PVC and UPVC pipes are popular choices for many plumbing applications. While they appear similar in name and composition, there is a key difference between the two that makes one better suited for certain applications.
UPVC pipes use unplasticized polyvinyl chloride, meaning they have a more rigid structure. Most of the world uses UPVC for this reason, providing greater protection against certain elements while reducing harmful additives in the pipes.
That said, there are still areas where softened PVC pipes are more appropriately used. Keep reading to learn the exact differences between the two materials and how they impact preferred use.
PVC Pipe Basics
PVC pipes, which are the most common pipe material in the United States, gained popularity in the 1950s and 1960s. They have a wide range of use, and they’re extremely affordable for most situations.
PVC pipes are predominantly used for non-potable water, and they’re common with irrigation systems, pool circulation systems, and waste drainage. Hardier variations, like CPVC pipes, show up in fire sprinklers and alarm systems.
These pipes contain plasticizers that UPVC pipes do not: BPA (Bisphenol A) and phthalates. These plasticizers increase the flexibility and durability of the material and lower their cold flex temperature.
UPVC Pipe Basics
UPVC material is unplasticized PVC. These pipes have the longest history of all plastic pipe materials, with the first made in the 1930s.
It wasn’t until the 1950s that UPVC pipes began replacing metal pipes that would easily corrode. This made fresh drinking water more accessible for rural and urban populations.
Most of the world, aside from the United States, uses UPVC pipes for water transportation. It’s more resistant to chemical erosion, has smoother inner walls, and has a greater resistance to a wider temperature range.
PVC vs. UPVC Pipes: What’s the Difference?
The differences between PVC and UPVC pipe start with how they are manufactured, affecting:
- The presence of plasticizers in PVC pipes
- Hardness and durability of the pipes
- Flexibility and ease of use
- Potential health concerns
- Effects on water supply
- Environmental impacts
The weight of these differences varies depending on personal preferences and beliefs and the intended use of the pipe.
PVC and UPVC pipes are both thermoplastics that follow a similar manufacturing process, but there’s one major difference to consider.
To make the raw materials, electrolysis creates chlorine from salt water which is then combined with ethylene to create the vinyl chloride monomer essential for these types of pipes.
This monomer, which would not function on its own, is then polymerized to create the PVC resin. At this stage, plasticizing polymers are added to regular PVC pipe to make it easier to handle.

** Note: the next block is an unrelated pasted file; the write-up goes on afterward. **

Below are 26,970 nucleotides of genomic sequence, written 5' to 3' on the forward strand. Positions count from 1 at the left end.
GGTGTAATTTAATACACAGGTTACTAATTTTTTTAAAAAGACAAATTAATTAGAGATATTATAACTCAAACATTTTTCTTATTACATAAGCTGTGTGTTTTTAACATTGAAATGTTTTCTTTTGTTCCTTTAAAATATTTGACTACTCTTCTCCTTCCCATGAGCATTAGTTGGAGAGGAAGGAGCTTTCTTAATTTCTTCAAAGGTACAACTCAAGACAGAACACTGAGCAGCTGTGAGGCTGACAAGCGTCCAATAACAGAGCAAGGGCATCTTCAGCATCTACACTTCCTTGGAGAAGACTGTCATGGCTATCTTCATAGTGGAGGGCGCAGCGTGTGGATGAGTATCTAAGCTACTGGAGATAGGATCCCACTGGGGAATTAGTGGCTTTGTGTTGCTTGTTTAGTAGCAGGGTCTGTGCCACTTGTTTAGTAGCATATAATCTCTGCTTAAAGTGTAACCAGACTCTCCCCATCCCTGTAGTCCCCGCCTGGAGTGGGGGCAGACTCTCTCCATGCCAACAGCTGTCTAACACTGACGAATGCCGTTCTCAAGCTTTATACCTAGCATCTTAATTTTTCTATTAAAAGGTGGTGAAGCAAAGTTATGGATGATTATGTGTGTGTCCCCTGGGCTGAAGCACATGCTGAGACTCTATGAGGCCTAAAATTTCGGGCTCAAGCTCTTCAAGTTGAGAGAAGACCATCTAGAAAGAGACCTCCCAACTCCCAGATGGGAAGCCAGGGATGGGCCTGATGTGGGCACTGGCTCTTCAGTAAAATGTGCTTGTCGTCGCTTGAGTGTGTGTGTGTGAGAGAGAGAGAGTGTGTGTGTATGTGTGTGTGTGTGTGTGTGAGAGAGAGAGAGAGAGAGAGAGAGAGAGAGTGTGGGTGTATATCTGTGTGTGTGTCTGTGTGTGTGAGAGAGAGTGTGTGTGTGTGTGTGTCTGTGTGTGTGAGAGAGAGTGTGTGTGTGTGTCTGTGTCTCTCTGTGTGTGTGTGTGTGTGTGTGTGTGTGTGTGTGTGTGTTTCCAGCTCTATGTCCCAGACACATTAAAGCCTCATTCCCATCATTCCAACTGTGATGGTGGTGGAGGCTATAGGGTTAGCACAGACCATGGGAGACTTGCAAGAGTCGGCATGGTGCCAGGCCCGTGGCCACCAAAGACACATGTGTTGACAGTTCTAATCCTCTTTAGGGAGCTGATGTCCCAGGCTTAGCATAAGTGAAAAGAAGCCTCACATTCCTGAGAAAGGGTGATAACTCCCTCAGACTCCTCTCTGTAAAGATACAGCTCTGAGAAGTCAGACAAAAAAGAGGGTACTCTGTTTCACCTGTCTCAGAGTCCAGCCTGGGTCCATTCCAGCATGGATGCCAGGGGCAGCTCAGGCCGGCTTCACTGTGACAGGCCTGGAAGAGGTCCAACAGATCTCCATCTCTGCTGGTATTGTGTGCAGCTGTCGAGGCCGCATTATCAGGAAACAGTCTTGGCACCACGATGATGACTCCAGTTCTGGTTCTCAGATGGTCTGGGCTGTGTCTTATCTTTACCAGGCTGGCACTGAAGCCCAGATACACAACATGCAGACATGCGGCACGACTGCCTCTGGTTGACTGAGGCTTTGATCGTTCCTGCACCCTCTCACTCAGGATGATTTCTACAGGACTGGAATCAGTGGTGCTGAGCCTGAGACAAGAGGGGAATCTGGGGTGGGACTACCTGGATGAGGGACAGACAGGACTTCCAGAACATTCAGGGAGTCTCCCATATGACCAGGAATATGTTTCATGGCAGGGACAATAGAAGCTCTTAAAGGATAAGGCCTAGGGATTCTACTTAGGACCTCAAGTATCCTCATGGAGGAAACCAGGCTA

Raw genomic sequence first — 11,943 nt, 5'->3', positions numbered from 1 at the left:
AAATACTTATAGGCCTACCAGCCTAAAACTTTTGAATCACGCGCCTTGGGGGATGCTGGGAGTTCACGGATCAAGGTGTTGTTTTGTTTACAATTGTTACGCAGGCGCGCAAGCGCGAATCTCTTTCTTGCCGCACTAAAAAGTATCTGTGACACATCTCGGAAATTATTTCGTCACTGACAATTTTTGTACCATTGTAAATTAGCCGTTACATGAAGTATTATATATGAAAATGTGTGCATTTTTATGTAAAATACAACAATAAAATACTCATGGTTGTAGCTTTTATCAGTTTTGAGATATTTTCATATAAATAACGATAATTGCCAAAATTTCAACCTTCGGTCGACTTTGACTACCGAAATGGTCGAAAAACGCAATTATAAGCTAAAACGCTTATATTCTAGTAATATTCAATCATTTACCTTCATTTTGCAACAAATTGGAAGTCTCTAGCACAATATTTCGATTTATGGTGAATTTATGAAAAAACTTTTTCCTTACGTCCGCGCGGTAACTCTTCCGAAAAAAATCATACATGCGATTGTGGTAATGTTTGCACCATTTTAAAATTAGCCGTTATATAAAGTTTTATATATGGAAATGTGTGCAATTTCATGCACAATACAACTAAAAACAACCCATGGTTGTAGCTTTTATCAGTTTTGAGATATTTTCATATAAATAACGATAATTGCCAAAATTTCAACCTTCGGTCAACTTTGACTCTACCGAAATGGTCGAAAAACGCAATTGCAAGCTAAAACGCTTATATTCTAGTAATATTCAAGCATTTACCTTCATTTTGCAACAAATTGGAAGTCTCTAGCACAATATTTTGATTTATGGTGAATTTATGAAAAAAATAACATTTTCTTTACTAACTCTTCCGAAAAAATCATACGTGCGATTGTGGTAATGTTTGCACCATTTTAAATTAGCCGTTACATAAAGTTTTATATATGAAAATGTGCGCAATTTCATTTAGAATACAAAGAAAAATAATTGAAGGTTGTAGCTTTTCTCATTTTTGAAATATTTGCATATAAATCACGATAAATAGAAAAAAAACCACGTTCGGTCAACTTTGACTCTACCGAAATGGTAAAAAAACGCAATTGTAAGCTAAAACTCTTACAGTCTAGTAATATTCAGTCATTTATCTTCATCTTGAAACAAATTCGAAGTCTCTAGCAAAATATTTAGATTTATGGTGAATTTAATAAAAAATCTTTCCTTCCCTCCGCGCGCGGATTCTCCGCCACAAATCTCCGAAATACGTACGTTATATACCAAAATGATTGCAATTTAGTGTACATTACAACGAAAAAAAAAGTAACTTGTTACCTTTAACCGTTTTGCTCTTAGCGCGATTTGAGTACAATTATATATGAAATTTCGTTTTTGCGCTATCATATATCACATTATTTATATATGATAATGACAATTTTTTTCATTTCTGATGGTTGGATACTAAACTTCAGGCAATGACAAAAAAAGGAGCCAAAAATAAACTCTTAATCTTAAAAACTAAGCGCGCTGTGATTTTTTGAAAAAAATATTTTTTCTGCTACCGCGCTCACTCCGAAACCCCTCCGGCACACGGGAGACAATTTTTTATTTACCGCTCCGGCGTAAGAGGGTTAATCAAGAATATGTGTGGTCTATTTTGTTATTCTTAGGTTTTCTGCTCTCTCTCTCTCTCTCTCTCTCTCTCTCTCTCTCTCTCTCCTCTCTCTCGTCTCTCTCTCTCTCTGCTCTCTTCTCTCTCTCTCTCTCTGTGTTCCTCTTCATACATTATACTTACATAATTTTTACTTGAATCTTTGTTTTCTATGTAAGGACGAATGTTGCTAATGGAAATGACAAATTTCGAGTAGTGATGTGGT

UPVC pipe uses more rigid plastic, uncompromised by plasticizers that soften the material.
The plasticizers in PVC pipe play a major role in separating it from UPVC. To best understand how they work, consider how adding water might soften clay.
With its unplasticized composition, PVC is a rigid material. There are strong pulling forces between the molecules due to the short distance between them, and without any additional material they hold this form.
The plasticizer molecules work in between PVC molecules to prevent them from coming closer, resulting in a softer material. The most common and compatible plasticizers for PVC include BPA, diisononyl phthalate, di-2-ethylhexyl phthalate, and dodecyl phthalate.
3. Hardness and Durability
The plasticizers in PVC pipe reduce the hardness considerably. UPVC pipes, which do not compromise their structure in this way, are comparable to the rigidity of iron pipes. They are even considered as an alternative for wood in certain applications.
This material is hard enough for use in doors and windows. It doesn’t warp in hot temperatures, and shows high resistance to chemical corrosion. It holds up well to higher temperatures and steam, making it stronger and more versatile than PVC.
Because of this, UPVC pipes work better for heavy-duty water transportation, construction applications, and the material crosses over into other industries.
4. Flexibility and Ease of Use
The flexibility of PVC pipes is easier to work with than UPVC. While you lose out on some of the rigidity and durability, PVC pipes work fine for most residential applications where aluminum or copper pipe was once used.
The flexible nature of regular PVC pipe makes it easier to cut through and glue pieces of the pipe together. Regular PVC material may be softened more to better suit certain applications, such as insulating electrical cables.
This flexibility also makes them a great choice for areas where earthquakes occur often. Because they are not so rigid, they are less likely to break or bust due to shaking from the earthquake.